December 8, 2010, 12:45 PM
By BAO ONG of NY Times
Jean-Georges Vongerichten’s menus include everything from a caramelized foie gras served with green apple and yuzu froth at his flagship Jean Georges in New York to a local fish encrusted with nuts and seeds bathed in a broth of sweet and sour jus in Bora Bora.
But as international as Mr. Vongerichten’s sprawling empire is, a Korean-inspired dish is not among the choices.
Enter Marja Vongerichten, his wife.
Ms. Vongerichten, 34, who is half Korean, will be the host of a show set to debut on public television early next year, “The Kimchi Chronicles.” Her husband is relegated to a sidekick role in the 13-part series, which explores Korean cuisine with visits to restaurants, markets and home kitchens.
“My husband feels like he’s got some competition in the kitchen,” Ms. Vongerichten joked recently while smashing garlic with a chef’s knife in her kitchen. She’s been cooking more Korean food since filming for the show earlier this spring and fall, while also working on a Korean cookbook.
The couple say they’ve learned about the variety of flavors in Korean food, sometimes heavy with garlic and sesame oil, other times lighter with bean pastes and seasoned vinegars, and not all of it spicy.
Diners at Perry Street and Spice Market, and possibly others in the Jean-Georges domain, can expect to find “four-star peasant food” inspired by the show, Mr. Vongerichten said.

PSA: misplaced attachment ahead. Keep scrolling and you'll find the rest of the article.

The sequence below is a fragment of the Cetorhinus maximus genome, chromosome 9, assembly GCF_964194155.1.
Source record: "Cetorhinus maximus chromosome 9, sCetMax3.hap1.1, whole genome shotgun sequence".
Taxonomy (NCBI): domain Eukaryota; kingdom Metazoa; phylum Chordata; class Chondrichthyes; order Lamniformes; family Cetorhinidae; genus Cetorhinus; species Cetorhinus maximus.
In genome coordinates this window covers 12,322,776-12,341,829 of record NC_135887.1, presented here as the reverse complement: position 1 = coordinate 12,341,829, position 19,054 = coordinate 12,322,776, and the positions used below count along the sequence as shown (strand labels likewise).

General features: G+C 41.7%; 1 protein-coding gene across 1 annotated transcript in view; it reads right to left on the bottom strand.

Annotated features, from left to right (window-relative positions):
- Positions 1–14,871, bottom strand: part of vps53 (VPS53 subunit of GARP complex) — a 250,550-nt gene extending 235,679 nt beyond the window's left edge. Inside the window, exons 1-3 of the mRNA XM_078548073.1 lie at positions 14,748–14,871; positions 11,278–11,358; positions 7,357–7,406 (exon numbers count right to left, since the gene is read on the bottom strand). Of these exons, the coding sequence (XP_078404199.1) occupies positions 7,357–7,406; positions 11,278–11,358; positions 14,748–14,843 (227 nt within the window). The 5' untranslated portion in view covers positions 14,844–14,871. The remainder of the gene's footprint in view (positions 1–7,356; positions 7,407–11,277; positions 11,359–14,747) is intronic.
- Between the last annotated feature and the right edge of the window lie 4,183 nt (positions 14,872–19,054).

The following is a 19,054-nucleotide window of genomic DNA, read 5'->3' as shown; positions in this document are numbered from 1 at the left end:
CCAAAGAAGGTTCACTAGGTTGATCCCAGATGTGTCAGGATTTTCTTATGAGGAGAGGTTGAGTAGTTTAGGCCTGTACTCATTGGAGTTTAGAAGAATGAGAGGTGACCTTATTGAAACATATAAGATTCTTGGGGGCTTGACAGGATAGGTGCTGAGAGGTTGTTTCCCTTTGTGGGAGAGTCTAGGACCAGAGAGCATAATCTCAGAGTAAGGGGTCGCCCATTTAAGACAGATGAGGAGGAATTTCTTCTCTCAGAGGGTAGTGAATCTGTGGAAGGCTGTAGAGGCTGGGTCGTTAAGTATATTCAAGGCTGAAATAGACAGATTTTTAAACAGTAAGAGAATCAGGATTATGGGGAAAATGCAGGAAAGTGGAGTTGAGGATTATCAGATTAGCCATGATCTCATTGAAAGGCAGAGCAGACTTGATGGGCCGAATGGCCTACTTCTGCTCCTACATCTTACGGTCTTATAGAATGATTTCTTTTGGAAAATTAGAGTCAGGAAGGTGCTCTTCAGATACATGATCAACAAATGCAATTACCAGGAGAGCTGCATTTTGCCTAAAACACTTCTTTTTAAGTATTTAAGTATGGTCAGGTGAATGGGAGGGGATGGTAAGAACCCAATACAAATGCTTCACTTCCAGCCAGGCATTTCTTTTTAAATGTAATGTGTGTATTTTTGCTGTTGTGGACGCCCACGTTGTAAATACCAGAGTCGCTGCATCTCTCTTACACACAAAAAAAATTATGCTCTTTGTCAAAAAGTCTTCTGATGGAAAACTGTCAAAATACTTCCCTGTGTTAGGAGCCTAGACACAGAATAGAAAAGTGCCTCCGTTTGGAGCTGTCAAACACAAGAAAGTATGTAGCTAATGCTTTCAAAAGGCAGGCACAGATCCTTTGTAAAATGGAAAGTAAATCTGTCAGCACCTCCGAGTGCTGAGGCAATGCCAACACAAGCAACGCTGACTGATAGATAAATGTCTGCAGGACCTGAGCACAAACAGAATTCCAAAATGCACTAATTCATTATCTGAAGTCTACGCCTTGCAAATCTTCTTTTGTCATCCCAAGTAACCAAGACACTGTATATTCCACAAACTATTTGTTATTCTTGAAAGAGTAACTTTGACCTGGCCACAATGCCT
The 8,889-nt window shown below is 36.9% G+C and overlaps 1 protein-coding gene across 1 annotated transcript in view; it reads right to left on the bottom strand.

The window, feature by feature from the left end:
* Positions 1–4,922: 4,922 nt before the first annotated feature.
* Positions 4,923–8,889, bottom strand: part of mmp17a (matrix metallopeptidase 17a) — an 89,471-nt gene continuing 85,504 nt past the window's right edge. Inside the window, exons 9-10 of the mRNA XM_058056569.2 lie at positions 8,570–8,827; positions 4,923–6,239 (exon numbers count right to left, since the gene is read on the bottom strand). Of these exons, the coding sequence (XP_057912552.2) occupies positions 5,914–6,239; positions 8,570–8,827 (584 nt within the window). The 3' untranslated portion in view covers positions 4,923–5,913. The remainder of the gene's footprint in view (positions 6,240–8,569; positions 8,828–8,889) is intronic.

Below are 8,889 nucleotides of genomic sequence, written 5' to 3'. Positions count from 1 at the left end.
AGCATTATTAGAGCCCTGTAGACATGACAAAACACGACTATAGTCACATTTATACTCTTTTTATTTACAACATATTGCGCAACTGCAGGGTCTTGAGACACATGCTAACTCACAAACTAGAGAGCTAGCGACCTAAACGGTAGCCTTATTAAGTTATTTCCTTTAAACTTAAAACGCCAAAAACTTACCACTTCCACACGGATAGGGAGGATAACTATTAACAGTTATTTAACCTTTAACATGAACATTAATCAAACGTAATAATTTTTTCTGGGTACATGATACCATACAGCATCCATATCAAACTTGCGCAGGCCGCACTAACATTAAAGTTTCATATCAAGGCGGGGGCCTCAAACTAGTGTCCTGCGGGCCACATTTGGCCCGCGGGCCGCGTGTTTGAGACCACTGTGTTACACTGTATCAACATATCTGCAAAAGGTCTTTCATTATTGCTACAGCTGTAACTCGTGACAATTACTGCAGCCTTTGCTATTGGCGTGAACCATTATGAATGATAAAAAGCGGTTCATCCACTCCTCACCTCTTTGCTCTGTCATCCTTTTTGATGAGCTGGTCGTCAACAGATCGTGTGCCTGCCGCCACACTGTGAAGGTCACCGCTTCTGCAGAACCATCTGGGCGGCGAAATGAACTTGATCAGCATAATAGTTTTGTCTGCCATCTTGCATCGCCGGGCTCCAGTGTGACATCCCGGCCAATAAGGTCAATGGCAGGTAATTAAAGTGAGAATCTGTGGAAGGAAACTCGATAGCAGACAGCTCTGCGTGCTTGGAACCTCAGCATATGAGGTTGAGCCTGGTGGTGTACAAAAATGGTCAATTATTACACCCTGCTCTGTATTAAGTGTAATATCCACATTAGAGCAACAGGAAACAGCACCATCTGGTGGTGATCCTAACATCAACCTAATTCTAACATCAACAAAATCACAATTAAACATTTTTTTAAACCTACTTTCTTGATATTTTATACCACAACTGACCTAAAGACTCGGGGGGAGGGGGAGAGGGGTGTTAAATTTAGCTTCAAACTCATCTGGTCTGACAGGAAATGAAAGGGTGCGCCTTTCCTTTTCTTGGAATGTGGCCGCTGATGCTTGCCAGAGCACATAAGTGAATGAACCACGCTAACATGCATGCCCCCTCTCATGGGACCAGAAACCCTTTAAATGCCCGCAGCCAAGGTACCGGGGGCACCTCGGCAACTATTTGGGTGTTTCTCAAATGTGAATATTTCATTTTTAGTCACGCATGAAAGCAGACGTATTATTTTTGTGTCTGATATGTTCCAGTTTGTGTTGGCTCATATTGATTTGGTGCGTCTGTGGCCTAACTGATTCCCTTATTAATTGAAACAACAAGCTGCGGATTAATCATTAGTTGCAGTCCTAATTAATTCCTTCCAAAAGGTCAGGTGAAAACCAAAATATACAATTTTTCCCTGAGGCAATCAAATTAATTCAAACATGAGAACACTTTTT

“I hope when people watch this show that they walk away with the same interest,” Ms. Vongerichten added. “Let’s all be family and not so foreign.”
Her family’s story is as embedded into the storyline of “The Kimchi Chronicles” as the cuisine.
Ms. Vongerichten was born to a Korean mother and an American soldier. She had no birth certificate until 1979, when at age 3 a couple in northern Virginia adopted her and changed her name from Brenda Bae to Marja. She grew up eating barbecue and typical American food (burgers, tater tots and fish sticks).
At 19, she reunited with her mother, who married an American and eventually settled in Brooklyn.
“I always had memories of my mother and time in Korea,” said Ms. Vongerichten. “It felt like it was a dream, but I was able to confirm it later.”
Korean food played a major role. Ms. Vongerichten recalls her mother cooking bulgogi and rice when they reunited. The familiar flavors triggered childhood memories of tasting the same food before.
Back home in New York, the Vongerichtens keep their refrigerator stocked with kimchi while Ms. Vongerichten perfects the 100 recipes in her cookbook. She says her husband is a fan of a simple pancake she makes with mung beans and water that’s often mixed with some pork and sometimes cheese (a dollop of crème fraîche or caviar also pairs well, she insists).
Ms. Vongerichten’s confidence in the kitchen has grown in the last year, and so has her mastery of Korean dishes. At Mr. Vongerichten’s New York restaurants, the staff often requests her dishes.
“Food really tells the story,” said Ms. Vongerichten, who arrived in Korea earlier last week to tape the remaining episodes of the show.